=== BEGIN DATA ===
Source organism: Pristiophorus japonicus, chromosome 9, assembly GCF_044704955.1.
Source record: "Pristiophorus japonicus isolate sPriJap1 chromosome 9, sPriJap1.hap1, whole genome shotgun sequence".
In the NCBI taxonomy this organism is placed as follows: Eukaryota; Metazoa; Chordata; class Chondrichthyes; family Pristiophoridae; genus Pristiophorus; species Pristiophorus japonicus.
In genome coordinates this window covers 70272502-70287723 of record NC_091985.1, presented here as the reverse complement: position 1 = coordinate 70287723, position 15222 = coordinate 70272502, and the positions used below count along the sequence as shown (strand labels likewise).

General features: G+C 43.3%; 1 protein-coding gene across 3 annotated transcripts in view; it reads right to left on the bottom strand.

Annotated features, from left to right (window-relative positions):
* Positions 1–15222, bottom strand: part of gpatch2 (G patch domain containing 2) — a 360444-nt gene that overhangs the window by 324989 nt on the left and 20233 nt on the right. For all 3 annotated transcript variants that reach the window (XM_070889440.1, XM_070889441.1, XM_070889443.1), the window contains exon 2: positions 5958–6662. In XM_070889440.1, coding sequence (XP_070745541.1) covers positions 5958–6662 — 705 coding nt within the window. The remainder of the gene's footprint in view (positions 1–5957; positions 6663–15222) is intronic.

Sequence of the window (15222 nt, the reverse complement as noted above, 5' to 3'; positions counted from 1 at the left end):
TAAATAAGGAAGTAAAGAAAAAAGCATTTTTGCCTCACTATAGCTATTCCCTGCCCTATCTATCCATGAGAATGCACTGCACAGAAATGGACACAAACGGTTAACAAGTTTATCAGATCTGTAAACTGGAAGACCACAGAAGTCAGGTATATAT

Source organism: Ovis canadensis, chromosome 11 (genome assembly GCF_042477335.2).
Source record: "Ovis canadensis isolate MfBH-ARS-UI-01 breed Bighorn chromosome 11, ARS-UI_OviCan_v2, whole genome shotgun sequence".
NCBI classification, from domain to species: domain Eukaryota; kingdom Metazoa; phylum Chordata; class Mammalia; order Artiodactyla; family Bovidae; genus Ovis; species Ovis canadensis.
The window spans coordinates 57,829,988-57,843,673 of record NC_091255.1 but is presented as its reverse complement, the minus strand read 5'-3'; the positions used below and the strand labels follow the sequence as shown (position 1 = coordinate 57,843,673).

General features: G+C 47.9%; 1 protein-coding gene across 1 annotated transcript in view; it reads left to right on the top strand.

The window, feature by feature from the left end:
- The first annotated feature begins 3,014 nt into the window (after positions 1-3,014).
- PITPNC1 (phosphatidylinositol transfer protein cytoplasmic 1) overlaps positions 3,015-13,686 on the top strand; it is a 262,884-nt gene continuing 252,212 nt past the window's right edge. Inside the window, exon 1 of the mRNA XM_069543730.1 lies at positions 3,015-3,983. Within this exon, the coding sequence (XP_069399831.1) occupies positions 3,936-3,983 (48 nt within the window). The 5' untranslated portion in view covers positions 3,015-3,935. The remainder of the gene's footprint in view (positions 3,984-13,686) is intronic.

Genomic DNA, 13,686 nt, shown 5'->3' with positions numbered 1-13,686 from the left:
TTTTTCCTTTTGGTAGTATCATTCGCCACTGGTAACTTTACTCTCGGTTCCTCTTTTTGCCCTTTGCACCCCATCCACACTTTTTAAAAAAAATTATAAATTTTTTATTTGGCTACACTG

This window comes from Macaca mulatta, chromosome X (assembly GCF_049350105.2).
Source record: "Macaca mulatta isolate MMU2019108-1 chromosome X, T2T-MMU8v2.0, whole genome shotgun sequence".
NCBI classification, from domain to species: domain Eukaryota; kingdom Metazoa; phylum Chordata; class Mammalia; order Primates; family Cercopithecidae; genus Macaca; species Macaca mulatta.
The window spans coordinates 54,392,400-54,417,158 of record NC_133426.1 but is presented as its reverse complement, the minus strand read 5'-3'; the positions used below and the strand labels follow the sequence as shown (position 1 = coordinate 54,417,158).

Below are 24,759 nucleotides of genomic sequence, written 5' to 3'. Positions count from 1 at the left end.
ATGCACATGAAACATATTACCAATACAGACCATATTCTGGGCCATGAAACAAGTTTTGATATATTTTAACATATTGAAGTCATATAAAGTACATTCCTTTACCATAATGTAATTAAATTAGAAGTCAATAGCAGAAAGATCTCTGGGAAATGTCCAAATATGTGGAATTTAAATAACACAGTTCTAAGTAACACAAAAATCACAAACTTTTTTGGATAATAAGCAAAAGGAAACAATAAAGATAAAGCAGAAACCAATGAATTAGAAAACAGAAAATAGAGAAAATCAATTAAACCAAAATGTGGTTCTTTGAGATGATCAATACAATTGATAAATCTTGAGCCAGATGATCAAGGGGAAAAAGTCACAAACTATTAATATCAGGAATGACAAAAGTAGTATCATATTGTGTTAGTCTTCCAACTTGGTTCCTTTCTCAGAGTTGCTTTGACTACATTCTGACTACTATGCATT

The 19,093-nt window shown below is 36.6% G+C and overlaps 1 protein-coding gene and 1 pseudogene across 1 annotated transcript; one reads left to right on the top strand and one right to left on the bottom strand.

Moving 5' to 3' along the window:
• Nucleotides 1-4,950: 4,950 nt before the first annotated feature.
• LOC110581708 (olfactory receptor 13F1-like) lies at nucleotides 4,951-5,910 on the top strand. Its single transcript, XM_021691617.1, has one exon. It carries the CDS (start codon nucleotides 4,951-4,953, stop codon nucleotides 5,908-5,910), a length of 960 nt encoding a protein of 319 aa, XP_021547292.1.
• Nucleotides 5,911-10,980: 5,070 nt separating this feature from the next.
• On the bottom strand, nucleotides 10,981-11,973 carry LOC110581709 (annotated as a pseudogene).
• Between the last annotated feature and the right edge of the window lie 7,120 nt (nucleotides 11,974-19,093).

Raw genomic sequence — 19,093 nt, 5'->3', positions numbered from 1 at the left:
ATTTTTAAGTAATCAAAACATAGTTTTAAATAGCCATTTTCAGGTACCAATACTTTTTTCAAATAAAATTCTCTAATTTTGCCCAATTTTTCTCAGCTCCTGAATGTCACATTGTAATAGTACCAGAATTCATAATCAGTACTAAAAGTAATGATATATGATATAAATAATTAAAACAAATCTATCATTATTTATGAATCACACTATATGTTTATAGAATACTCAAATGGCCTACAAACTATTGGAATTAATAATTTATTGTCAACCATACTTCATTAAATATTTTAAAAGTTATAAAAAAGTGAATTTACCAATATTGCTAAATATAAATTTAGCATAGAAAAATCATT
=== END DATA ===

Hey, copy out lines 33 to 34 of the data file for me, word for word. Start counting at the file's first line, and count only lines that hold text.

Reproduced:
Raw genomic sequence — 19,093 nt, 5'->3', positions numbered from 1 at the left:
ATTTTTAAGTAATCAAAACATAGTTTTAAATAGCCATTTTCAGGTACCAATACTTTTTTCAAATAAAATTCTCTAATTTTGCCCAATTTTTCTCAGCTCCTGAATGTCACATTGTAATAGTACCAGAATTCATAATCAGTACTAAAAGTAATGATATATGATATAAATAATTAAAACAAATCTATCATTATTTATGAATCACACTATATGTTTATAGAATACTCAAATGGCCTACAAACTATTGGAATTAATAATTTATTGTCAACCATACTTCATTAAATATTTTAAAAGTTATAAAAAAGTGAATTTACCAATATTGCTAAATATAAATTTAGCATAGAAAAATCATT